Ever wondered what was going on with your DHCP leases? Not comfortable looking at /var/lib/dhcp/dhcp.leases? Feel like your DHCP should be a bit higher availablilty, and a little bit more stateless? Prefer GRPC to ARP? Want to make your DHCP server a legitimate microservice? Is dhcpd not cloud native enough for you?

If any of that applies to you, I may have the DHCP server of your dreams, right here. etcDHCP is the worlds first strongly consistent distributed DHCP server (in the absence of any other google results), using CoreOS's etcd to ensure that whatever happens, your leases will remain available. Well, at least, in 49% of cases. Assuming all cases have an independent effect on your etcd nodes.


If you've never built a Go project before, I'm sorry.

$ go get -u
$ go get
$ cd $GOPATH/src/
$ dep ensure
$ go install



etcDHCP requires etcd, surprisingly enough. Notably, it requires at least version 3.3.0. However, this version doesn't actually exist yet, so just run master.


Because running --help is hard, I guess.

$ etcdhcp \
  -etcd.discovery.endpoints localhost:2379 \
  -v=2 \
  -dhcp.router \
  -dhcp.dns \
  -dhcp.server-if wlan0_ap \
  -dhcp.server-ip \
  -dhcp.subnet-mask \
  -dhcp.issue-from \
  -dhcp.issue-to \
I0717 17:39:22.076564   25273 main.go:51] starting dhcp listener
I0717 17:39:22.076564   25273 main.go:45] starting admin server on :9842

There are tons of etcd options, most of which will probably be useless, as if you're not yet running a DHCP server, there's a decent chance that SRV record resolution won't be working. Notably missing is discovery via MAC address. Now that'd be fun..

The DHCP options should be, um, well, let's hope you've configured a DHCP server before. Plenty of things aren't supported, but you can certainly get a lot of stuff working by writing to etcd directly.

Operating concerns

Like all good cloud native software, etcDHCP exports Prometheus metrics on :9842. There's also pprof endpoints exposed. I didn't implement a readiness or liveness endpoint, as um, well they'd be a bit pointless. Also no graceful shutdowns because doesn't support context yet.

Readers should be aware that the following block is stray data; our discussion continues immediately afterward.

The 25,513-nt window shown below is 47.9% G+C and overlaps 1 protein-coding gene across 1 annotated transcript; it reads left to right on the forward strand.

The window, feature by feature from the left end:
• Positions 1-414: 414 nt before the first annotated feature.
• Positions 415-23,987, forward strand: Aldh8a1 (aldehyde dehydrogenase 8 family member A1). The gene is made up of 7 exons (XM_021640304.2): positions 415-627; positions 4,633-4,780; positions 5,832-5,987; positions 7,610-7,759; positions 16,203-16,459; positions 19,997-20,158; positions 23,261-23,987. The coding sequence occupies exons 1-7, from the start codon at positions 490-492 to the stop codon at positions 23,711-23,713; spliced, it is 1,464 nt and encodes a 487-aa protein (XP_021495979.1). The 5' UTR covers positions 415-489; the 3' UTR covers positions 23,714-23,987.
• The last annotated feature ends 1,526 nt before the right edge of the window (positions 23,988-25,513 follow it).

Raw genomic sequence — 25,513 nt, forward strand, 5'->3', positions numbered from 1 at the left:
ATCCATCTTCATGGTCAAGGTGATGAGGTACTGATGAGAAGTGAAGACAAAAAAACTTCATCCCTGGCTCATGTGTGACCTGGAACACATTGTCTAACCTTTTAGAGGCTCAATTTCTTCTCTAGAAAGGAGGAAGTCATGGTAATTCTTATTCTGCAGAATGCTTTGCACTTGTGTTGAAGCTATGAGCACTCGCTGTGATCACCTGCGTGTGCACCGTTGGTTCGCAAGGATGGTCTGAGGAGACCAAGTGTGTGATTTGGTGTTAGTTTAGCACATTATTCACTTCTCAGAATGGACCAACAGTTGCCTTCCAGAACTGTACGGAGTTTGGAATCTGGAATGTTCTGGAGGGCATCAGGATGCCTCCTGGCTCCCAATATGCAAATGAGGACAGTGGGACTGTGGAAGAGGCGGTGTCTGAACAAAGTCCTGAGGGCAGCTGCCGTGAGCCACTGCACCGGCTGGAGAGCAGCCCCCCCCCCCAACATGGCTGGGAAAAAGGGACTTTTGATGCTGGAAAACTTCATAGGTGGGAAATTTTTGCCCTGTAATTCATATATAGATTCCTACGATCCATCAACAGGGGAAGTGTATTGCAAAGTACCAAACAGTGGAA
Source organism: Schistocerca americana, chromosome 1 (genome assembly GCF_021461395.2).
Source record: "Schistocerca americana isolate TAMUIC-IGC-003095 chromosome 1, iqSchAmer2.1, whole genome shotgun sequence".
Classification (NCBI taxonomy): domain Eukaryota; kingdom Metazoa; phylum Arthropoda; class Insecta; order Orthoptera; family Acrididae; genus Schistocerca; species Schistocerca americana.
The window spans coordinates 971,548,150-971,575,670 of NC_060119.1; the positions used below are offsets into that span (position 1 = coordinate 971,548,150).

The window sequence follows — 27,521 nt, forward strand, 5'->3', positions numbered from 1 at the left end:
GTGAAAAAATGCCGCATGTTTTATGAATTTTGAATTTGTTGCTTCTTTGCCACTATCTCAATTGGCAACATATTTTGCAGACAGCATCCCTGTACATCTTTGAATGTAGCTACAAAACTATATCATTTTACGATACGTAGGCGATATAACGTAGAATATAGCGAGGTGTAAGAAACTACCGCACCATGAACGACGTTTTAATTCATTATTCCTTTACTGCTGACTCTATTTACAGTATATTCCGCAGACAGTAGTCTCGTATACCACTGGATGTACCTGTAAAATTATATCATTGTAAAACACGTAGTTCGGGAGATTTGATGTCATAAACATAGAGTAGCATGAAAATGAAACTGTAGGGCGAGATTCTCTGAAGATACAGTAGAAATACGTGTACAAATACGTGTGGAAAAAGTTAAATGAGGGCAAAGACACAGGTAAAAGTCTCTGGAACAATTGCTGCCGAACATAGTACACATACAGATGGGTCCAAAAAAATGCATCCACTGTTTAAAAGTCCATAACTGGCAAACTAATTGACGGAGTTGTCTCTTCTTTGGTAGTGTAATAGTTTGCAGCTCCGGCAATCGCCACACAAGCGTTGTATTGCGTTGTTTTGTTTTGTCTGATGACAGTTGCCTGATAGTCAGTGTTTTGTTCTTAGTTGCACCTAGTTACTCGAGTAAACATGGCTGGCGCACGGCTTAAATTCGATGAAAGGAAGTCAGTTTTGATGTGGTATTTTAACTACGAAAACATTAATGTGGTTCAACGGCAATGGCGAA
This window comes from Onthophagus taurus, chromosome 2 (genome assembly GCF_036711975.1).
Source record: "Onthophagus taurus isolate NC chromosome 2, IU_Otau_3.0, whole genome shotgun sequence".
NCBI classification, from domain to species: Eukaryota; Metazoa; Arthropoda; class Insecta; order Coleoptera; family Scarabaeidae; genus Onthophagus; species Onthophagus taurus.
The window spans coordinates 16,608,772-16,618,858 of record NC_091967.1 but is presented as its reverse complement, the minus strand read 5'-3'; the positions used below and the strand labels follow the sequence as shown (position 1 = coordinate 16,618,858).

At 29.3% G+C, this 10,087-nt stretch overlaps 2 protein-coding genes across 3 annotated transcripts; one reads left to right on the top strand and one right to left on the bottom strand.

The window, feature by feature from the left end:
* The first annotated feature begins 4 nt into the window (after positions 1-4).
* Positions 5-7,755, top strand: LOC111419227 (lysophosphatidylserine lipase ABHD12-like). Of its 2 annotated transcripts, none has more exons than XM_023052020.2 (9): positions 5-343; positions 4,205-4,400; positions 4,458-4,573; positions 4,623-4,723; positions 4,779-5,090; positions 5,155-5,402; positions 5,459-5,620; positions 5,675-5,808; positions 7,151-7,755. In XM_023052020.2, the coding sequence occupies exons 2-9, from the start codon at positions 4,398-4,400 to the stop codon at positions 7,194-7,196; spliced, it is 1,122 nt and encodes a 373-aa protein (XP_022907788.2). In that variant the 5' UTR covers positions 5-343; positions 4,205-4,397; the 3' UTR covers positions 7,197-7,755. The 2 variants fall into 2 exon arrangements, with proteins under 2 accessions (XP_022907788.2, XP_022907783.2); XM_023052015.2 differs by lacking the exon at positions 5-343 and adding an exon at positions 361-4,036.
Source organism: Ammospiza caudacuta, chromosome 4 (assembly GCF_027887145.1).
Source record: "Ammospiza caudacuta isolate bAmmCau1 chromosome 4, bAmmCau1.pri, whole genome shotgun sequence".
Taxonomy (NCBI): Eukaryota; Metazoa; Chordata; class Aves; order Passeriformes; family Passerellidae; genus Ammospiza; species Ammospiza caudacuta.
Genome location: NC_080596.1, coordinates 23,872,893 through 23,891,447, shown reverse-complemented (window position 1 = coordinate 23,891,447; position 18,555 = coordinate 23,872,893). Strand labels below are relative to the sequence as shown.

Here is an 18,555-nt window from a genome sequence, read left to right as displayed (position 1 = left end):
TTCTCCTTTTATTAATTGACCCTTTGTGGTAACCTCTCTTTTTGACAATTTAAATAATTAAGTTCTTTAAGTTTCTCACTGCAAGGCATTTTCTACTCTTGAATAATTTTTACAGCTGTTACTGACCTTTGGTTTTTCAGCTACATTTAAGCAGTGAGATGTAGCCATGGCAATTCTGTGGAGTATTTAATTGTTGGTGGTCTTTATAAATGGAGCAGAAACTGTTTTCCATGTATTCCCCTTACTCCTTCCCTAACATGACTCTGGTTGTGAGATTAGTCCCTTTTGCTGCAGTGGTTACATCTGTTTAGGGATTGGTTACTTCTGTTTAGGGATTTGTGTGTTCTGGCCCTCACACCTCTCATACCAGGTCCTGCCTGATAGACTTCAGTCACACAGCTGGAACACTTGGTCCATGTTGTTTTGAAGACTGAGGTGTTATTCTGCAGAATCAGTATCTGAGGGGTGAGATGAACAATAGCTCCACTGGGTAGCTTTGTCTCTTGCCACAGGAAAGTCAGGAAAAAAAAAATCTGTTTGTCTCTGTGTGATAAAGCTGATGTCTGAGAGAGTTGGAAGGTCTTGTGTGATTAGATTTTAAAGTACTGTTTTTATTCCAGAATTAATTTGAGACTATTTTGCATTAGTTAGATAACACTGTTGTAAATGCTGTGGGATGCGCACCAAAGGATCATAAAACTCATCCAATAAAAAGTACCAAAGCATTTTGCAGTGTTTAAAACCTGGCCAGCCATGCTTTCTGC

etcd structure

$ ./etcdctl get etcdhcp::ips::leased::
$ ./etcdctl get etcdhcp::ips::free::
$ ./etcdctl get etcdhcp::nics::leased::08:9e:08:b5:af:01

Want to add more IPs? Either restart the dhcp server with a different range, or..

$ for i in `seq 200 220`; do ./etcdctl put etcdhcp::ips::free::10.6.9.$i 10.6.9.$i; done

Warning: IPs that aren't in the range of a running server will gradually be phased out. They'll be removed when they are picked up by a client, and that client allows the lease to expire.

Want to react to a device connecting? Watch the nic entry for the device's MAC address:

$ etcdctl watch etcdhcp::nics::leased::08:9e:08:b5:af:01

Beware that renewals will cause updates to the nic key (updating/changing the lease to one with a more recent expiry). make sure to watch for creation/deletion events only.

Want to give a specific device a specific ip? Just associate the two, and any DHCP discovery request will pick up the existing association.

$ etcdctl put etcdhcp::nics::leased::08:9e:08:b5:af:01
$ etcdctl put etcdhcp::ips::leased:: 08:9e:08:b5:af:01
$ etcdctl delete etcdhcp::ips::free::

Warning: the leased keys have ttls set when a lease is issued, so you should set this up in a cron or something.


A DHCP server backed by etcd

Etcdhcp Info

⭐ Stars 247
🔗 Source Code
🕒 Last Update a year ago
🕒 Created 4 years ago
🐞 Open Issues 2
➗ Star-Issue Ratio 124
😎 Author lclarkmichalek